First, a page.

PART ONE: What is a Kanban board & why should I use one in my cannabis operation?
At Elevated Signals, we’re all about driving productivity and optimizing cannabis operations - so we are always keen to talk about ways to make cannabis facilities more efficient.
With this in mind, we want to explore some of the best-practice tools we see used in other environments and industries - but not necessarily in cannabis operations - and give you some tips on how they could help your facility...and what better place to start than Kanban boards?
What is a Kanban board?
In its simplest form, a Kanban board is essentially a “to-do, doing, done” list. You often see them on office walls made out of sticky notes.
A form of ‘Agile’ project management, the Kanban system was originally developed in the 1940s by Taiichi Ohno, an industrial engineer working for Toyota automotive in Japan. By using the process, the manufacturer was able to produce what was needed, only when it was needed - avoiding overproduction and the requirement to keep a large inventory. Kanban is often credited with taking Toyota from operating at a loss, to the global giant it is today.
The system gained popularity in the early 2000’s when the software industry adopted it (at Elevated Signals our team of developers rely on it) and today there are a number of Kanban board tools available that digitalize the process, making it even more effective for project management.
What are the advantages of using a Kanban board in a cannabis operation?
Kanban boards help you visualize the progress of any project or workflow, which ultimately reduces the burden on teams and provides producers with the transparency they need to make better decisions. There are many advantages to adopting this approach in your cannabis facility, for example:
- Improved visibility and collaboration: Kanban boards allow teams to look at the state of downstream process, helping them ask the right questions and plan for their own processes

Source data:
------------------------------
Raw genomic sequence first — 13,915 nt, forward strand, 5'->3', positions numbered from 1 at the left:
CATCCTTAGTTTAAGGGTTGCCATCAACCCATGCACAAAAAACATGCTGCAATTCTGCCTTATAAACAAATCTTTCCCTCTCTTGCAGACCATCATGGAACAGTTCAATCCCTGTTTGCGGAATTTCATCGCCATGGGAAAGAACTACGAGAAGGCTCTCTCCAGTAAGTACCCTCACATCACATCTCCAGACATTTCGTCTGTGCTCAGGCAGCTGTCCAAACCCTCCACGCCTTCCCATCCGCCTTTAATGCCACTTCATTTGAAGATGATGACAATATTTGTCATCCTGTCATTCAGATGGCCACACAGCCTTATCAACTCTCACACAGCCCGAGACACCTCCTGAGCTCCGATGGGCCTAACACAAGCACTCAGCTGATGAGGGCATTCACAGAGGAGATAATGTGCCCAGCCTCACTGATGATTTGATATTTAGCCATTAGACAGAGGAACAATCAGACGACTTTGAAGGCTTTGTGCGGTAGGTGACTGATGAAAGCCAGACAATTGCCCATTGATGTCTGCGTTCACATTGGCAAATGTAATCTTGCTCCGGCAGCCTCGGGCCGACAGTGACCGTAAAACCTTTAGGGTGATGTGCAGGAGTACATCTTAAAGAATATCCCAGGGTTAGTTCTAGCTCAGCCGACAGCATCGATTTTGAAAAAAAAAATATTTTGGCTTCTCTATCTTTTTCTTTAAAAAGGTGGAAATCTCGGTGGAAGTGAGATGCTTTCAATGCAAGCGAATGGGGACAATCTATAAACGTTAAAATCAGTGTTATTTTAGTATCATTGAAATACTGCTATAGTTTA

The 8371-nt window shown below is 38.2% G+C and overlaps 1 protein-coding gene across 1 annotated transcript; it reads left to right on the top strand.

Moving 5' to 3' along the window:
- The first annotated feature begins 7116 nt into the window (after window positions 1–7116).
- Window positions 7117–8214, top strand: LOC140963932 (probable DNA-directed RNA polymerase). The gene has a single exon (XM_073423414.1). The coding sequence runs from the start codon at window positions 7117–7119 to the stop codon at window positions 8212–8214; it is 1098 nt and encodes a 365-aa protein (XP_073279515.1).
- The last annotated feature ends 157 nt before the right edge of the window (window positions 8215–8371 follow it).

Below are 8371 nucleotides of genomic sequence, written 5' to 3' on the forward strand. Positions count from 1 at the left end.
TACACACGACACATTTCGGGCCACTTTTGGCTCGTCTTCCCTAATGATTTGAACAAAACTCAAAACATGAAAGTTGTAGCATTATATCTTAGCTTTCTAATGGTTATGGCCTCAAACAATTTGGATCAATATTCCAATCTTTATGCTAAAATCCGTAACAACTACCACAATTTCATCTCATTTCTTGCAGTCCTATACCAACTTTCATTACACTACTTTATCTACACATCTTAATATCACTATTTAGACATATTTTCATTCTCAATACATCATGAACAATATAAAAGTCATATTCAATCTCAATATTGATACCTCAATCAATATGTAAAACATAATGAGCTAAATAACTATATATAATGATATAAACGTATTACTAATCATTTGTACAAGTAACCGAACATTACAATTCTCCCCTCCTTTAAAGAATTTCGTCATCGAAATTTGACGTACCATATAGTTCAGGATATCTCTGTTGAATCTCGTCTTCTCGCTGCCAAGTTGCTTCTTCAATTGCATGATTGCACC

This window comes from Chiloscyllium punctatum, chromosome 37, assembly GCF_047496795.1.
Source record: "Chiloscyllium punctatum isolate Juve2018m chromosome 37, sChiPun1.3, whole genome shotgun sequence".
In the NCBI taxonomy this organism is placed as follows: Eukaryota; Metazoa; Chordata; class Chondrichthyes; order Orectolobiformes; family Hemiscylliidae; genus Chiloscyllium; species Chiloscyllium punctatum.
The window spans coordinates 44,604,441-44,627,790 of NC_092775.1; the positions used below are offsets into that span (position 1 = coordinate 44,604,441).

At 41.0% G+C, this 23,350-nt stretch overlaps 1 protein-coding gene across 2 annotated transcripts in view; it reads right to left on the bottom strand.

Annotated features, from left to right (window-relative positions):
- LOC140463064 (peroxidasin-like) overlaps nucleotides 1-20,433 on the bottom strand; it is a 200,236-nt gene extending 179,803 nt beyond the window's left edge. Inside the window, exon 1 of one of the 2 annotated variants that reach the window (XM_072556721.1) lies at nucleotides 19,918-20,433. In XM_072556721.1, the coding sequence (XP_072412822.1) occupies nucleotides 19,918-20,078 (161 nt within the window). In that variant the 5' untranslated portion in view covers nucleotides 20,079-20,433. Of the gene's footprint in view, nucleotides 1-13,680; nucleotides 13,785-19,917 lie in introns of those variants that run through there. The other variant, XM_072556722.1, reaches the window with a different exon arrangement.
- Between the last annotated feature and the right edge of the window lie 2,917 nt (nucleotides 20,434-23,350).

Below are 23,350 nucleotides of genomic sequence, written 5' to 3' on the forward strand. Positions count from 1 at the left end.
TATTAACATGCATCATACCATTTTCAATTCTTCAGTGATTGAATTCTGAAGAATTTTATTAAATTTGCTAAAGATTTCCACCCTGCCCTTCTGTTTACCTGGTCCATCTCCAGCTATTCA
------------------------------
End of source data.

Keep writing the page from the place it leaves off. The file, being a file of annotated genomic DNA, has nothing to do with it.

- Removing bottlenecks: Information is readily available so you don’t need to ask questions. It’s no longer a question of “can I package this lot” its now “when do I anticipate packaging this lot”
- Higher predictability: Gained through less interruptions, helps you make better sales decisions, The Kanban board system helps you reduce the amount of waste and better manage your inventory
Why should I adopt Kanban boards in my cannabis operation?
Cannabis operations have become way more complex in recent years. While the legal industry started out focused on flower, the introduction of 2.0 products brought with it a whole load of new inputs, adding an extra layer of complexity to stock and inventory.
Furthermore, there are more cannabis SKUs, teams are bigger, and Covid-19 has led to less predictable supply & demand. As a result, communication between teams can often be difficult - and it’s not always easy to know what is going on in a facility at any given point.
With the cannabis operations getting more and more competitive, if producers want to survive, and thrive, they have to start exploring new, innovative ways to drive efficiencies.
Keep reading to find out exactly how to build and use a Kanban board in your facility, and download a free template.
Part Two: How to use Kanban boards in your cannabis facility + a free template
So, we've talked about Kanban boards - what they are, and why cannabis operations should consider using them.